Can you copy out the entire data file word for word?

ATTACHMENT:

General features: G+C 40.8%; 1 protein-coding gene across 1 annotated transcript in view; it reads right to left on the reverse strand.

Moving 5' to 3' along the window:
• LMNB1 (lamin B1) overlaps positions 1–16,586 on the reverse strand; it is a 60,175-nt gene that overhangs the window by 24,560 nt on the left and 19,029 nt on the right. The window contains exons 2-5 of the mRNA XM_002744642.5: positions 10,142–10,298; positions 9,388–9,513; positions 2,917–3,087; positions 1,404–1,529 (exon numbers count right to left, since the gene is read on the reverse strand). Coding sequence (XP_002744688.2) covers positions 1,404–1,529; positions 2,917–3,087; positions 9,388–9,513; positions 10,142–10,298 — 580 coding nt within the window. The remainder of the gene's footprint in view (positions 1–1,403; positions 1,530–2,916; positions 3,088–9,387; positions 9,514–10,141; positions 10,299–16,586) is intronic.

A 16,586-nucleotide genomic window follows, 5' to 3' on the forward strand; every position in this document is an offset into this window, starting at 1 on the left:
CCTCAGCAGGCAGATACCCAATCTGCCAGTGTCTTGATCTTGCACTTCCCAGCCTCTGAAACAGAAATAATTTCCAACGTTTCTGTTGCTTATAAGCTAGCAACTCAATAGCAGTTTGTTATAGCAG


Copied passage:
General features: G+C 40.8%; 1 protein-coding gene across 1 annotated transcript in view; it reads right to left on the reverse strand.

Moving 5' to 3' along the window:
• LMNB1 (lamin B1) overlaps positions 1–16,586 on the reverse strand; it is a 60,175-nt gene that overhangs the window by 24,560 nt on the left and 19,029 nt on the right. The window contains exons 2-5 of the mRNA XM_002744642.5: positions 10,142–10,298; positions 9,388–9,513; positions 2,917–3,087; positions 1,404–1,529 (exon numbers count right to left, since the gene is read on the reverse strand). Coding sequence (XP_002744688.2) covers positions 1,404–1,529; positions 2,917–3,087; positions 9,388–9,513; positions 10,142–10,298 — 580 coding nt within the window. The remainder of the gene's footprint in view (positions 1–1,403; positions 1,530–2,916; positions 3,088–9,387; positions 9,514–10,141; positions 10,299–16,586) is intronic.

A 16,586-nucleotide genomic window follows, 5' to 3' on the forward strand; every position in this document is an offset into this window, starting at 1 on the left:
CCTCAGCAGGCAGATACCCAATCTGCCAGTGTCTTGATCTTGCACTTCCCAGCCTCTGAAACAGAAATAATTTCCAACGTTTCTGTTGCTTATAAGCTAGCAACTCAATAGCAGTTTGTTATAGCAG